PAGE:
Nearly 21% of Hawaii County’s total population vaccinated as of Thursday

  • Kelsey Walling/Tribune-Herald A Hawaii National Guard member gives Wendi Kimura the second dose of the Pfizer COVID-19 vaccine Saturday at Edith Kanakaole Multi-Purpose Stadium.

After a slow start, Hawaii is one of the leading states in COVID-19 vaccinations.

Hawaii as of Thursday had the eighth-highest rate of administered doses per 100,000 people, according to the U.S. Centers of Disease Control and Prevention.


About 40,450 people per 100,000 have received at least one vaccine dose. That’s a total of 572,716 people, according to the CDC.

“This isn’t a race, we’re not in a competition, but it’s great to see that we’re doing alright numbers-wise,” said Brooks Baehr, spokesman for the state Department of Health. “We want to continue to work hard, so we can get better at this every day.”

Statewide, Hawaii has become more efficient at deploying vaccines, and each county is working to distribute the doses to vulnerable populations and essential workers under the state’s plan.

Hawaii County has 14% of state’s population that is 16-years-old and older, and to date has received 14% of the vaccine doses allocated statewide. As of Thursday, 63,721 people in the county had been vaccinated with at least one dose, which is 20.9% of the county’s total population, according to the DOH.

“On the Big Island, travel and living in rural areas can be an issue for people needing to get the vaccine,” Baehr said. “So, to see that Hawaii County is up at almost 21% is fantastic.”

Each day, more and more people are getting vaccinated. The numbers are changing rapidly, so the data are not always up to date.

“Our goal is always getting shots in arms,” Baehr said. “We’ve nearly passed the quarter mark in the state, and the next quarter will be even quicker with the inclusion of the Johnson &Johnson vaccine.”

The DOH hosted the first Big Island Johnson &Johnson POD, or point of distribution, on Tuesday and vaccinated about 850 people.

While the Moderna and Pfizer vaccines are available through hospitals and private clinics, the state has not received enough Johnson &Johnson doses to distribute to other entities.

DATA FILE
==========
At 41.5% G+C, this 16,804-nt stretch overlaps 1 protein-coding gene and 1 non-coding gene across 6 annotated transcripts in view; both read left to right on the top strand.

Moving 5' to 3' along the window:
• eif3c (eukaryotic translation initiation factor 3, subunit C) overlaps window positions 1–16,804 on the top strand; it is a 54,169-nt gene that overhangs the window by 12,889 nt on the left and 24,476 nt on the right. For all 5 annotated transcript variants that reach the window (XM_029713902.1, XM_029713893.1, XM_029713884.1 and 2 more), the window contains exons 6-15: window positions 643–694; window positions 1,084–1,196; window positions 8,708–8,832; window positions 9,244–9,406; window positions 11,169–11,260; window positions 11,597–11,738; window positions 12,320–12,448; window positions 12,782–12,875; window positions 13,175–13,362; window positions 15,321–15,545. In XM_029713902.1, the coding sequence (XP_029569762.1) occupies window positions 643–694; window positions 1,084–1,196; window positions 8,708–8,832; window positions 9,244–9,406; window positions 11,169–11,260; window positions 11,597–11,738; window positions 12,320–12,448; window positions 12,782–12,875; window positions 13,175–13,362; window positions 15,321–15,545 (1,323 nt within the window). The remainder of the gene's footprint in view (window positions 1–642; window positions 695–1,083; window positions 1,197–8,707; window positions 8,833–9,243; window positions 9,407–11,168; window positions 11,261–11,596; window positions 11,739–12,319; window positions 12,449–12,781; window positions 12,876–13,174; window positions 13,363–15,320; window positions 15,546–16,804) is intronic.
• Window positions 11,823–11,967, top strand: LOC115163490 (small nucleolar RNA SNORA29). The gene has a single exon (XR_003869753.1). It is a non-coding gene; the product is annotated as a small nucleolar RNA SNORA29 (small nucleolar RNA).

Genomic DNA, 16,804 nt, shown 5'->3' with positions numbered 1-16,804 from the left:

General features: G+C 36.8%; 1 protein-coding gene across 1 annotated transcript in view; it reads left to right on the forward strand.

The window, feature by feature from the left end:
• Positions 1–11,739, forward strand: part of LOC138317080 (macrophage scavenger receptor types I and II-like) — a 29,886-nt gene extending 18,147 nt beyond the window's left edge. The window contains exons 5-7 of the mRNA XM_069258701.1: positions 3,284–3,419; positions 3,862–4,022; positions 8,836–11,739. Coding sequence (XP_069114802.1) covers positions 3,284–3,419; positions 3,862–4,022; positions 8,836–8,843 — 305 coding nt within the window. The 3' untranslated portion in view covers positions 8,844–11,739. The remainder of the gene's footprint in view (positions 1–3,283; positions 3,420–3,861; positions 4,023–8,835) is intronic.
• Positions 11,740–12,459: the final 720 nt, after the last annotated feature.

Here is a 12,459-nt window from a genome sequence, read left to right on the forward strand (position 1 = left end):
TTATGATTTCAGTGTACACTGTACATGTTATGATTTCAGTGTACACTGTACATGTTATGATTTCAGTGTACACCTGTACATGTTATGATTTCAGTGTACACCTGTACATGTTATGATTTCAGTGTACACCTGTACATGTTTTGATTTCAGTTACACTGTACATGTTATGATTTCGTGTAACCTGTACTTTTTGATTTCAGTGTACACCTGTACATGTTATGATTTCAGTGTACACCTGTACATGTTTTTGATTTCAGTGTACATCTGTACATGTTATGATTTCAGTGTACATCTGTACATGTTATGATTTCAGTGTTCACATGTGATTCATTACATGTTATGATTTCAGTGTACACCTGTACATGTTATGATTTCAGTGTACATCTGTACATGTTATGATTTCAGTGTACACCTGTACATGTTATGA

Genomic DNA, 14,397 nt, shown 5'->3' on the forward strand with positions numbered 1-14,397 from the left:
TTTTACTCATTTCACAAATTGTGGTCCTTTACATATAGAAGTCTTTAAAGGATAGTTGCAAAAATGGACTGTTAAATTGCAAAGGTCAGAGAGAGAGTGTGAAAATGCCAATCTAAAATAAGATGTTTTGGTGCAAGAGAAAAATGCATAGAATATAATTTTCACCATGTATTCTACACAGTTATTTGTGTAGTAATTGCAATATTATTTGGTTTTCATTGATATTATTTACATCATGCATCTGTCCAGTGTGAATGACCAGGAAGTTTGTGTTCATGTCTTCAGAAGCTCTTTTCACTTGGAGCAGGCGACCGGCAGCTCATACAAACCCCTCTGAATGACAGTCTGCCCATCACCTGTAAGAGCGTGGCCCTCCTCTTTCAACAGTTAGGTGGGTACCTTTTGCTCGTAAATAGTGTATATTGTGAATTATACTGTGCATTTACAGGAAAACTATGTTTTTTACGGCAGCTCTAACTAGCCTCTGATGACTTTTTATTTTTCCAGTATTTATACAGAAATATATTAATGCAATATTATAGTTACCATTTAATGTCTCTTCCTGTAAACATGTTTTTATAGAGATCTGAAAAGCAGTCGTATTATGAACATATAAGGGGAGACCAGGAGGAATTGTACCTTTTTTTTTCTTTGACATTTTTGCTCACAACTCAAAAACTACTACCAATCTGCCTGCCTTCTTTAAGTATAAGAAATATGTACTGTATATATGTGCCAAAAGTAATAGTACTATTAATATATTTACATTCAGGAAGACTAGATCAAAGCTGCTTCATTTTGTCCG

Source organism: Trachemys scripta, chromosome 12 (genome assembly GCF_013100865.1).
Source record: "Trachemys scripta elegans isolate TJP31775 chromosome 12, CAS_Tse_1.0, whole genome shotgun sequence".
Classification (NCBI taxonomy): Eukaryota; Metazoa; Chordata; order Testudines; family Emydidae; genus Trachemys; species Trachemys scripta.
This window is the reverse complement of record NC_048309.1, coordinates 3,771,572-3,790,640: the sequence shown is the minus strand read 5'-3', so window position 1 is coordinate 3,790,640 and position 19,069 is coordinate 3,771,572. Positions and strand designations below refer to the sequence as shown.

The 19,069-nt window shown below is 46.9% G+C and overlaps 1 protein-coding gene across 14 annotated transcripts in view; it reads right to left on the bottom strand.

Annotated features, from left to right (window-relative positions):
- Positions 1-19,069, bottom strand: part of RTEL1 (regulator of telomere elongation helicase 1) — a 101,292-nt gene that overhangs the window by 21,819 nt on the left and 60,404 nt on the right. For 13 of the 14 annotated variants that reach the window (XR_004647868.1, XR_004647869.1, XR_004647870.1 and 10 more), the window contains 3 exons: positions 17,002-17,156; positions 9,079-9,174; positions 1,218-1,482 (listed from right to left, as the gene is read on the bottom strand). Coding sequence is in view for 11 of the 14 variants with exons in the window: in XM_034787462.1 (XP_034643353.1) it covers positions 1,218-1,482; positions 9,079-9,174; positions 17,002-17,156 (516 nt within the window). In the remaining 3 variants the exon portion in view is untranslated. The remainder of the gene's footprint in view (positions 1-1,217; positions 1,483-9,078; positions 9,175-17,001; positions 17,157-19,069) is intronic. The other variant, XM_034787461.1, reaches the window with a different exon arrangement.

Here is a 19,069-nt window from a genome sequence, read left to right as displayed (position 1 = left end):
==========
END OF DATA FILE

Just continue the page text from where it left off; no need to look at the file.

“Once we get more doses, we’ll try to make it available through more avenues,” Baehr said. “We just have to wait because we don’t know how much we’ll receive. However, vaccine allotments are increasing every week.”

This week, the state received 66,370 doses of the various vaccines and anticipates getting 68,710 doses next week.

With more doses coming in, the DOH has opened vaccination efforts to people in Phase 1C, which includes those 65 years and older, essential workers and people with three chronic medical conditions that include dialysis, severe respiratory disease and people undergoing chemotherapy or other infusion therapies.

“With more than 500,000 people, 1C is our hugest category,” Baehr said. “Since we don’t have enough doses right away, we want to focus on essential workers employed at hotels, restaurants and bars.”

While focusing on vaccinating people 65 years and older and people with certain medical conditions, the DOH also is making sure to concentrate efforts on people working at hotels, restaurants and bars, which have been drastically affected by the spread of COVID-19.

“In a systematic, surgical way, we want to address areas of vulnerability where we have seen the virus the most,” Baehr said. “We’re asking employees working in construction, transportation and other qualifying 1C trades to wait just a little longer for their shot.”

Meanwhile, the DOH is working to make the vaccination process as fast and efficient as possible.


“I don’t want to forget that we’ve had some bumps in the road, but we’re learning as we go and hoping to improve every step of the way,” Baehr said. “We’ve never tried to vaccinate people this quickly, and there are 1.4 million people we need to protect.”

Email Kelsey Walling at

Leave a Reply

Your email address will not be published. Required fields are marked *


By participating in online discussions you acknowledge that you have agreed to the Star-Advertiser's TERMS OF SERVICE. An insightful discussion of ideas and viewpoints is encouraged, but comments must be civil and in good taste, with no personal attacks. If your comments are inappropriate, you may be banned from posting. To report comments that you believe do not follow our guidelines, email